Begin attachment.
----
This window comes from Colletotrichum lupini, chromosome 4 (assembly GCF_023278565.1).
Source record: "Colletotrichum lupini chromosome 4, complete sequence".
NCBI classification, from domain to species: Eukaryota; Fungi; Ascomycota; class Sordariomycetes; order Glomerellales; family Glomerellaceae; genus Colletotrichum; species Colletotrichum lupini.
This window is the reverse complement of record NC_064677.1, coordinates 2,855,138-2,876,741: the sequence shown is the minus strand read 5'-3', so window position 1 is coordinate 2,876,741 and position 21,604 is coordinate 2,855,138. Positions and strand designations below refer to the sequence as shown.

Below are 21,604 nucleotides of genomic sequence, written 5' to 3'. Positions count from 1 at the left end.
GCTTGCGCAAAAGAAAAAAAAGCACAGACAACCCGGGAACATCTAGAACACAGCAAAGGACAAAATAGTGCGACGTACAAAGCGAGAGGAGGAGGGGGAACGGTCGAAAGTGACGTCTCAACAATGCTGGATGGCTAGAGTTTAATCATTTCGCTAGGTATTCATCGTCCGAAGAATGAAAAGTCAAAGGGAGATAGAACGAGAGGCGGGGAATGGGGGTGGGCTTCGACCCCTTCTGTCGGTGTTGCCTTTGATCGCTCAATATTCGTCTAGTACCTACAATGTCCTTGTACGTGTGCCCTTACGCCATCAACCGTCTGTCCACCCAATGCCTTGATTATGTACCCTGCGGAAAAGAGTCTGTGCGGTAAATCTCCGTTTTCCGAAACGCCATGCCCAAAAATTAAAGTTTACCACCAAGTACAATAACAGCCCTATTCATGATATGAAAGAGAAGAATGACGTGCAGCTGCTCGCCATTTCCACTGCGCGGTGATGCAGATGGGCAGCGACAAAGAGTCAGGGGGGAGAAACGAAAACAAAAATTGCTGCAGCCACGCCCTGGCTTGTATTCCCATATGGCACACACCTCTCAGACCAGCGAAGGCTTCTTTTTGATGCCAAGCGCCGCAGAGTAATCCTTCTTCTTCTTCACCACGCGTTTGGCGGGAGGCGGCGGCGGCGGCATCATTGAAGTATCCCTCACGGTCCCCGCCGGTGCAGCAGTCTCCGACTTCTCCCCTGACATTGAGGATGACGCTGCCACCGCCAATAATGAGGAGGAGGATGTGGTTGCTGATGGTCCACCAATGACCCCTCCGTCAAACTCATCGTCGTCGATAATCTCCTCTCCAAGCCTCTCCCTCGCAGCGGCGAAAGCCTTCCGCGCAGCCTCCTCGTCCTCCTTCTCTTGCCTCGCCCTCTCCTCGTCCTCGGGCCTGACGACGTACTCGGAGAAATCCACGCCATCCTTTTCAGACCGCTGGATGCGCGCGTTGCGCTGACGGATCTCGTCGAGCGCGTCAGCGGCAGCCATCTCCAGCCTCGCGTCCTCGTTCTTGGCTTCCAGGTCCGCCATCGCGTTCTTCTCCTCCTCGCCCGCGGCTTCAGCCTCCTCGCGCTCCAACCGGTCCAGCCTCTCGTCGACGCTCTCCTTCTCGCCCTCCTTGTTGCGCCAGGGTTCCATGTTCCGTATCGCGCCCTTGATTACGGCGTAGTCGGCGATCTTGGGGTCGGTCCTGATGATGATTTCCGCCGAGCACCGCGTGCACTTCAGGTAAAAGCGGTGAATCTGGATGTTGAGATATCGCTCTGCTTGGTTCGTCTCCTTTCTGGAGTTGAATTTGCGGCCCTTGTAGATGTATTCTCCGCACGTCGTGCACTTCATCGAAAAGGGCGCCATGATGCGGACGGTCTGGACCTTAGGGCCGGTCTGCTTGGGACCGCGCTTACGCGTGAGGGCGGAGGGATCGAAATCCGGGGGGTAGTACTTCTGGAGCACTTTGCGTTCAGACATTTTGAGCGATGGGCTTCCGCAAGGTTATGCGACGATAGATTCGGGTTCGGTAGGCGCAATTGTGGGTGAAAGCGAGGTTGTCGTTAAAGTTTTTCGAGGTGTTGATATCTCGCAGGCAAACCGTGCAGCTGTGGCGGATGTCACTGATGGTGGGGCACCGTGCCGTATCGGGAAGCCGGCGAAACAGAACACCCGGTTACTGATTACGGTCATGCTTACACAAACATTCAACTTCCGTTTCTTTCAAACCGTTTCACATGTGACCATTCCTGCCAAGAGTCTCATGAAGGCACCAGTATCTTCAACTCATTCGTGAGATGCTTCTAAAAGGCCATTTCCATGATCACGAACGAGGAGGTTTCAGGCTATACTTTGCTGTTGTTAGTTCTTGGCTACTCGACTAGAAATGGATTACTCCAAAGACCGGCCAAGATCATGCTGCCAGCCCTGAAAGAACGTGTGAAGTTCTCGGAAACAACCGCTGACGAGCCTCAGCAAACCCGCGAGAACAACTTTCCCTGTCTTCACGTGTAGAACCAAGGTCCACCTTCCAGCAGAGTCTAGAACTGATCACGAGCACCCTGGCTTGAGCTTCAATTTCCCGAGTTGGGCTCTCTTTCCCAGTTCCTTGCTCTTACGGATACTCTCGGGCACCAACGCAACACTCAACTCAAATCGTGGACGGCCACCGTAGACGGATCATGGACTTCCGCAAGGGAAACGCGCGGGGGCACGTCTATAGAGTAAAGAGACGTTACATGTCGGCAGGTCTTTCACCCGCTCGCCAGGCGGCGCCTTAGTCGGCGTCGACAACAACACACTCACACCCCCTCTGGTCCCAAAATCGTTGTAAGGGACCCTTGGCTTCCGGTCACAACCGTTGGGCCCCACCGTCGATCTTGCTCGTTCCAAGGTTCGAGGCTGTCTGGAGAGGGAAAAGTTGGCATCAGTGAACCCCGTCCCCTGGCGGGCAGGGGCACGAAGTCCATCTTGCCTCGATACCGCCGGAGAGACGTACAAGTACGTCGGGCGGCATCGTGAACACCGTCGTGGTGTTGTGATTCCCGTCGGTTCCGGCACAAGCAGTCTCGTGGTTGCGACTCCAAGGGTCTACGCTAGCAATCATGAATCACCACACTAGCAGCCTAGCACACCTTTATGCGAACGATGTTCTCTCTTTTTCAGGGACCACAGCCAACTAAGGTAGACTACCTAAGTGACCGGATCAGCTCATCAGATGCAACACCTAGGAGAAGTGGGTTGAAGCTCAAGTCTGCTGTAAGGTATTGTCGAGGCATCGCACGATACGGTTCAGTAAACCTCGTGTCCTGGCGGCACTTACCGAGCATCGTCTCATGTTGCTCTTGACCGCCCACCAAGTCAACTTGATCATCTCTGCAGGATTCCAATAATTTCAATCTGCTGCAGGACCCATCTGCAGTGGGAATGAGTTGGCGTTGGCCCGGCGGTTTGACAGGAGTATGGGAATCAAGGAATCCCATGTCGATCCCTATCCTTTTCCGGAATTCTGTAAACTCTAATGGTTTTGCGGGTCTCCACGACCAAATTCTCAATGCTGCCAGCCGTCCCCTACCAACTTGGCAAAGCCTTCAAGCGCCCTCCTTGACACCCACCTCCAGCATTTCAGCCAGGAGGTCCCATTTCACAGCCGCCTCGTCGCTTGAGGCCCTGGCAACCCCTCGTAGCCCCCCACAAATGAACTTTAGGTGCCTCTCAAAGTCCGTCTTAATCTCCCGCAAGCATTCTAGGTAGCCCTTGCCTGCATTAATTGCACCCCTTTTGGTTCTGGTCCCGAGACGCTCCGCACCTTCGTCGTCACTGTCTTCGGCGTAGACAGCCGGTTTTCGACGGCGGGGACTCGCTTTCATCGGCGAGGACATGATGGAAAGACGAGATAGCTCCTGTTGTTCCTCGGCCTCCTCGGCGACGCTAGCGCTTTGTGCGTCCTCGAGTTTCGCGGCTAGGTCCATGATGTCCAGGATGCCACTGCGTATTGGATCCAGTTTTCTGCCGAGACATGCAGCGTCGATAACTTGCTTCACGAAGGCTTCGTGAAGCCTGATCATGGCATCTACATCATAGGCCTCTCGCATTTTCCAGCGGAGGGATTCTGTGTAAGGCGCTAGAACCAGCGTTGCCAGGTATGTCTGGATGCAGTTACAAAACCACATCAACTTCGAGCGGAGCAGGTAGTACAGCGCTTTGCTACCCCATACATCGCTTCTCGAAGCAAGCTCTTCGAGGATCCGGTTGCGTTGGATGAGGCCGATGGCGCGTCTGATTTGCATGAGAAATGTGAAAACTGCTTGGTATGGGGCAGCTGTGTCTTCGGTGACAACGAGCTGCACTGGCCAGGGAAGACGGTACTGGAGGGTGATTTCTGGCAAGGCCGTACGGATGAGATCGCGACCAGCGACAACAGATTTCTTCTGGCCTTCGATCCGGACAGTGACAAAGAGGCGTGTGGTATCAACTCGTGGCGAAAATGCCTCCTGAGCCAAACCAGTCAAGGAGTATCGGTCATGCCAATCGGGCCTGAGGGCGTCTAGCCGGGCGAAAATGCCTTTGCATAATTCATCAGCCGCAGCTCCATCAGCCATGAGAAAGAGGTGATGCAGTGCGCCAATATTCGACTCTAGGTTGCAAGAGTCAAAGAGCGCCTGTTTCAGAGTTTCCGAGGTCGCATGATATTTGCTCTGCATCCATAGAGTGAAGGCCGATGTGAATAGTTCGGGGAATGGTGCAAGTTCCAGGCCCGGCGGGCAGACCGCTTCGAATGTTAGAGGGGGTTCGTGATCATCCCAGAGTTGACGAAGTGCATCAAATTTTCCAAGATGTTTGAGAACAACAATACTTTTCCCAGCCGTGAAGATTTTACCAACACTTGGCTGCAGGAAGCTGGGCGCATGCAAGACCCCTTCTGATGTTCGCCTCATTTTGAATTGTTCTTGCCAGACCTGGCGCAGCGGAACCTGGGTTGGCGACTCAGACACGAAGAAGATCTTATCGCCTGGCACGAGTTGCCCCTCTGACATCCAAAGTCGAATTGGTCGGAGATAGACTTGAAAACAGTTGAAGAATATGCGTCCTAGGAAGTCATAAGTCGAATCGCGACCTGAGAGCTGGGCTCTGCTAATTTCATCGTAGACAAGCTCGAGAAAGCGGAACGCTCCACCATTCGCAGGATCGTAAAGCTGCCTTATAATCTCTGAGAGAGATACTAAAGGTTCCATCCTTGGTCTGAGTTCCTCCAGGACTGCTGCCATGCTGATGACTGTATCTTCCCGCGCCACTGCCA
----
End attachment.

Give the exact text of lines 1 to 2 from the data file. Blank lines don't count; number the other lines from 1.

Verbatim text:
This window comes from Colletotrichum lupini, chromosome 4 (assembly GCF_023278565.1).
Source record: "Colletotrichum lupini chromosome 4, complete sequence".